Texas legislators have filed several bills this session that would authorize health policies that don’t have to pay for basic medical services and can deny coverage to people with preexisting conditions.
Opposed by AARP Texas and several other consumer groups, the bills create or expand “insurance-like” coverage that is exempted from many state and federal health insurance regulations and which – unlike regular health insurance plans -- can cherry-pick healthy customers.
“These plans are proven to drive up costs for older Texans and those with preexisting conditions,” said Blake Hutson, an associate state director of AARP Texas and who is lobbying against the measures.
Among the bills in question are House Bill 3924 and Senate Bill 1973, which allow the so-called “skimpy” health coverage to be sold through Farm Bureau health plans. A related bill (HB 3752) would allow more of this same coverage that can deny coverage or charge more for your preexisting conditions to be sold through Texas Mutual plans.
Hutson said insurance-like products that are exempt from the Affordable Care Act’s protections for people with preexisting conditions and benefit standards may seem like a bargain until you get sick or injured. That’s when these products can expose people to catastrophic costs and medical debt, he said. Further, these non-insurance products can have lifetime or annual limits on coverage, and aren’t subject to a cap on total annual out-of-pocket costs for consumers.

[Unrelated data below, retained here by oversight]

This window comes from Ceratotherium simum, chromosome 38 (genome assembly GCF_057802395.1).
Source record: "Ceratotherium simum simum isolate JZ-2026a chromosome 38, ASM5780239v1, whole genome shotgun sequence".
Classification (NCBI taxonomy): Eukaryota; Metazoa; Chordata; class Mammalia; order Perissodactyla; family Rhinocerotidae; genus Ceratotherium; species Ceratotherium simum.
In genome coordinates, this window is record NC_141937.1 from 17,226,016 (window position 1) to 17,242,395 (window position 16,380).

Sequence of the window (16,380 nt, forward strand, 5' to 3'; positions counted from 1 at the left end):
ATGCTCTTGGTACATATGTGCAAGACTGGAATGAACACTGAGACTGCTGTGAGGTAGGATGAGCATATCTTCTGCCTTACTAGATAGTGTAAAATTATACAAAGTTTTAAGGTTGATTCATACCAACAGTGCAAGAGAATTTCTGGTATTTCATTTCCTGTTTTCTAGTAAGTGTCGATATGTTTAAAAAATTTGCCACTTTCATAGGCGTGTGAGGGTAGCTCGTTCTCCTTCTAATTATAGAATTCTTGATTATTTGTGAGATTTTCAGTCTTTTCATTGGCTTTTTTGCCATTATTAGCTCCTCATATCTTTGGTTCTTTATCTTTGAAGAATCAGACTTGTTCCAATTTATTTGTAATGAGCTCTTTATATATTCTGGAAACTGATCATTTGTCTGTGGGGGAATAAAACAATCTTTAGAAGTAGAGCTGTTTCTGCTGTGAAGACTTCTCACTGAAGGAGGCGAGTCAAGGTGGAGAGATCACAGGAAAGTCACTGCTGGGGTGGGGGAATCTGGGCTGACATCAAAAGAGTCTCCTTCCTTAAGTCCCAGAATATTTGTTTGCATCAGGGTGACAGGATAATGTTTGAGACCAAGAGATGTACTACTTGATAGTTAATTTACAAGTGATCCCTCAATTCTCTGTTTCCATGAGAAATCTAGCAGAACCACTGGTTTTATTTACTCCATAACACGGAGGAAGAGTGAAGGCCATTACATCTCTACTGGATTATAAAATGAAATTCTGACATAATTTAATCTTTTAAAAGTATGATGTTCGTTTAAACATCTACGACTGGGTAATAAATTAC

“Expansion of skimpy plans is an attack on widely popular consumer protections in health coverage,” said Hutson. “Among the hardest hit will be older Texans who purchase coverage on the individual health insurance market and those who have a preexisting condition. Health coverage should be available and affordable for everyone, regardless of their health status.”
What’s more, critics of the plans say, these dangerous coverage options are unnecessary given recent increases to subsidies on the individual health insurance marketplace where people are guaranteed coverage for their pre-existing conditions. Income limits for these affordability subsidies have been lifted under newly passed federal legislation.
The proposed skimpy health plans won’t have to adhere to consumer-protection laws for surprise medical billing, in addition to being able to charge more or deny coverage for preexisting conditions. They also can be sold without providing coverage for mental health care services, and they won’t have to meet requirements to have an adequate network of health care providers.
This story is provided by AARP Texas. Visit the AARP Texas page for more news, events, and programs affecting retirement, health care, and more.
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